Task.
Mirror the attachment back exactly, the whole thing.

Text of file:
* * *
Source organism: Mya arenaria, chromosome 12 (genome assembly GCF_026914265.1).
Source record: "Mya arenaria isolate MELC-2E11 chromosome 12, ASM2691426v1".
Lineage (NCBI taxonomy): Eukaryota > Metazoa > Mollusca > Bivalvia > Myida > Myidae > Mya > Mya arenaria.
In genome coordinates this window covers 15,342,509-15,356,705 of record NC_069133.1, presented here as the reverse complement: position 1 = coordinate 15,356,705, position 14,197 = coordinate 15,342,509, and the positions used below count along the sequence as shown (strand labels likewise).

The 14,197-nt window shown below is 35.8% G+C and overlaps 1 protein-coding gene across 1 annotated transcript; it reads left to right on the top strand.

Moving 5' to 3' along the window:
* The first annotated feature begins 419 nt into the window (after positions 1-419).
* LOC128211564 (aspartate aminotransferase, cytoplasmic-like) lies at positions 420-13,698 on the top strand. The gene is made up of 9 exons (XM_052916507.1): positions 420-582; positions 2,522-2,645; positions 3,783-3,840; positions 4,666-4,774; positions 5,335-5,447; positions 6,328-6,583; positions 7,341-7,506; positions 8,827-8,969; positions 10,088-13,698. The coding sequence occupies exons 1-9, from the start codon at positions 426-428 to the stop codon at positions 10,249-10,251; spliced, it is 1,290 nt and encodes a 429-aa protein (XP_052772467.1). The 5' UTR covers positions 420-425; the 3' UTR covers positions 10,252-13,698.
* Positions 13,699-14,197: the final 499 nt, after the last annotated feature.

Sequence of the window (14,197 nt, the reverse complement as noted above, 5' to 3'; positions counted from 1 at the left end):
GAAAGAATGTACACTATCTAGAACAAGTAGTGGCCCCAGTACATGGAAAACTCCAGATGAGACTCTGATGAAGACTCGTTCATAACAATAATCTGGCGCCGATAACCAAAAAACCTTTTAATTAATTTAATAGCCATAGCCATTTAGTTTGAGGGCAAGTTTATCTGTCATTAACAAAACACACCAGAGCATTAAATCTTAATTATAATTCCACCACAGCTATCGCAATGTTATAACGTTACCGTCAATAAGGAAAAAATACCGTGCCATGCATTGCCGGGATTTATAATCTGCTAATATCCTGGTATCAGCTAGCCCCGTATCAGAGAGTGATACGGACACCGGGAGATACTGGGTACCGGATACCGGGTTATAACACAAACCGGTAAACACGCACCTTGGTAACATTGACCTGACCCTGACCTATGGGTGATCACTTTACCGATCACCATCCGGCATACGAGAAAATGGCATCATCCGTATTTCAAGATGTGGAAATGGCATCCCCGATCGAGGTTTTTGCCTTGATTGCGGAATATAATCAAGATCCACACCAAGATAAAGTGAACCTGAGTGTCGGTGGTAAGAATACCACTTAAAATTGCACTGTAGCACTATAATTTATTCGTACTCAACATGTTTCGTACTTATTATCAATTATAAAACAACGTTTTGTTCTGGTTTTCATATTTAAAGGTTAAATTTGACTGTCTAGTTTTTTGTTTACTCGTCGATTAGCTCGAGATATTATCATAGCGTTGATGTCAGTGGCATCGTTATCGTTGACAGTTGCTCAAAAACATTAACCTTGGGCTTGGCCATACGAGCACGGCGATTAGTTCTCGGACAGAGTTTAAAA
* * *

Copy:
Source organism: Mya arenaria, chromosome 12 (genome assembly GCF_026914265.1).
Source record: "Mya arenaria isolate MELC-2E11 chromosome 12, ASM2691426v1".
Lineage (NCBI taxonomy): Eukaryota > Metazoa > Mollusca > Bivalvia > Myida > Myidae > Mya > Mya arenaria.
In genome coordinates this window covers 15,342,509-15,356,705 of record NC_069133.1, presented here as the reverse complement: position 1 = coordinate 15,356,705, position 14,197 = coordinate 15,342,509, and the positions used below count along the sequence as shown (strand labels likewise).

The 14,197-nt window shown below is 35.8% G+C and overlaps 1 protein-coding gene across 1 annotated transcript; it reads left to right on the top strand.

Moving 5' to 3' along the window:
* The first annotated feature begins 419 nt into the window (after positions 1-419).
* LOC128211564 (aspartate aminotransferase, cytoplasmic-like) lies at positions 420-13,698 on the top strand. The gene is made up of 9 exons (XM_052916507.1): positions 420-582; positions 2,522-2,645; positions 3,783-3,840; positions 4,666-4,774; positions 5,335-5,447; positions 6,328-6,583; positions 7,341-7,506; positions 8,827-8,969; positions 10,088-13,698. The coding sequence occupies exons 1-9, from the start codon at positions 426-428 to the stop codon at positions 10,249-10,251; spliced, it is 1,290 nt and encodes a 429-aa protein (XP_052772467.1). The 5' UTR covers positions 420-425; the 3' UTR covers positions 10,252-13,698.
* Positions 13,699-14,197: the final 499 nt, after the last annotated feature.

Sequence of the window (14,197 nt, the reverse complement as noted above, 5' to 3'; positions counted from 1 at the left end):
GAAAGAATGTACACTATCTAGAACAAGTAGTGGCCCCAGTACATGGAAAACTCCAGATGAGACTCTGATGAAGACTCGTTCATAACAATAATCTGGCGCCGATAACCAAAAAACCTTTTAATTAATTTAATAGCCATAGCCATTTAGTTTGAGGGCAAGTTTATCTGTCATTAACAAAACACACCAGAGCATTAAATCTTAATTATAATTCCACCACAGCTATCGCAATGTTATAACGTTACCGTCAATAAGGAAAAAATACCGTGCCATGCATTGCCGGGATTTATAATCTGCTAATATCCTGGTATCAGCTAGCCCCGTATCAGAGAGTGATACGGACACCGGGAGATACTGGGTACCGGATACCGGGTTATAACACAAACCGGTAAACACGCACCTTGGTAACATTGACCTGACCCTGACCTATGGGTGATCACTTTACCGATCACCATCCGGCATACGAGAAAATGGCATCATCCGTATTTCAAGATGTGGAAATGGCATCCCCGATCGAGGTTTTTGCCTTGATTGCGGAATATAATCAAGATCCACACCAAGATAAAGTGAACCTGAGTGTCGGTGGTAAGAATACCACTTAAAATTGCACTGTAGCACTATAATTTATTCGTACTCAACATGTTTCGTACTTATTATCAATTATAAAACAACGTTTTGTTCTGGTTTTCATATTTAAAGGTTAAATTTGACTGTCTAGTTTTTTGTTTACTCGTCGATTAGCTCGAGATATTATCATAGCGTTGATGTCAGTGGCATCGTTATCGTTGACAGTTGCTCAAAAACATTAACCTTGGGCTTGGCCATACGAGCACGGCGATTAGTTCTCGGACAGAGTTTAAAA